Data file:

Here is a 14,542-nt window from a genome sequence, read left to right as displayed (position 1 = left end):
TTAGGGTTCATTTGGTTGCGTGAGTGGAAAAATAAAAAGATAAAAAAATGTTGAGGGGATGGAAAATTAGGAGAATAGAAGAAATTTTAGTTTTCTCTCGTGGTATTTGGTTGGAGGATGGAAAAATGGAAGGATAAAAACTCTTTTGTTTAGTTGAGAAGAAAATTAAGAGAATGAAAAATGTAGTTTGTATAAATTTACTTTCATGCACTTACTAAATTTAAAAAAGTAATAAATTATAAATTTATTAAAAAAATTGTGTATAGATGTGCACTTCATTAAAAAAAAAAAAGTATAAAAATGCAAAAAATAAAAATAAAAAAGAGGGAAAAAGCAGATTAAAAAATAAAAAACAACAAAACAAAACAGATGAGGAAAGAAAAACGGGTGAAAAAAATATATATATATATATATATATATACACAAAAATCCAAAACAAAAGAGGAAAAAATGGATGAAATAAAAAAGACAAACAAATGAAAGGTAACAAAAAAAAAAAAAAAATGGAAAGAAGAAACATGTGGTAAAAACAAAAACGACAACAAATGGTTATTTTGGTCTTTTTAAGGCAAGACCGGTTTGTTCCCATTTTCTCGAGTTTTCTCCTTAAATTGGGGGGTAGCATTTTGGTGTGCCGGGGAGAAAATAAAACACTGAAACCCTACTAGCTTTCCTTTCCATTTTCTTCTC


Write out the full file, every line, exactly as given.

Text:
Here is a 14,542-nt window from a genome sequence, read left to right as displayed (position 1 = left end):
TTAGGGTTCATTTGGTTGCGTGAGTGGAAAAATAAAAAGATAAAAAAATGTTGAGGGGATGGAAAATTAGGAGAATAGAAGAAATTTTAGTTTTCTCTCGTGGTATTTGGTTGGAGGATGGAAAAATGGAAGGATAAAAACTCTTTTGTTTAGTTGAGAAGAAAATTAAGAGAATGAAAAATGTAGTTTGTATAAATTTACTTTCATGCACTTACTAAATTTAAAAAAGTAATAAATTATAAATTTATTAAAAAAATTGTGTATAGATGTGCACTTCATTAAAAAAAAAAAAGTATAAAAATGCAAAAAATAAAAATAAAAAAGAGGGAAAAAGCAGATTAAAAAATAAAAAACAACAAAACAAAACAGATGAGGAAAGAAAAACGGGTGAAAAAAATATATATATATATATATATATATACACAAAAATCCAAAACAAAAGAGGAAAAAATGGATGAAATAAAAAAGACAAACAAATGAAAGGTAACAAAAAAAAAAAAAAAATGGAAAGAAGAAACATGTGGTAAAAACAAAAACGACAACAAATGGTTATTTTGGTCTTTTTAAGGCAAGACCGGTTTGTTCCCATTTTCTCGAGTTTTCTCCTTAAATTGGGGGGTAGCATTTTGGTGTGCCGGGGAGAAAATAAAACACTGAAACCCTACTAGCTTTCCTTTCCATTTTCTTCTC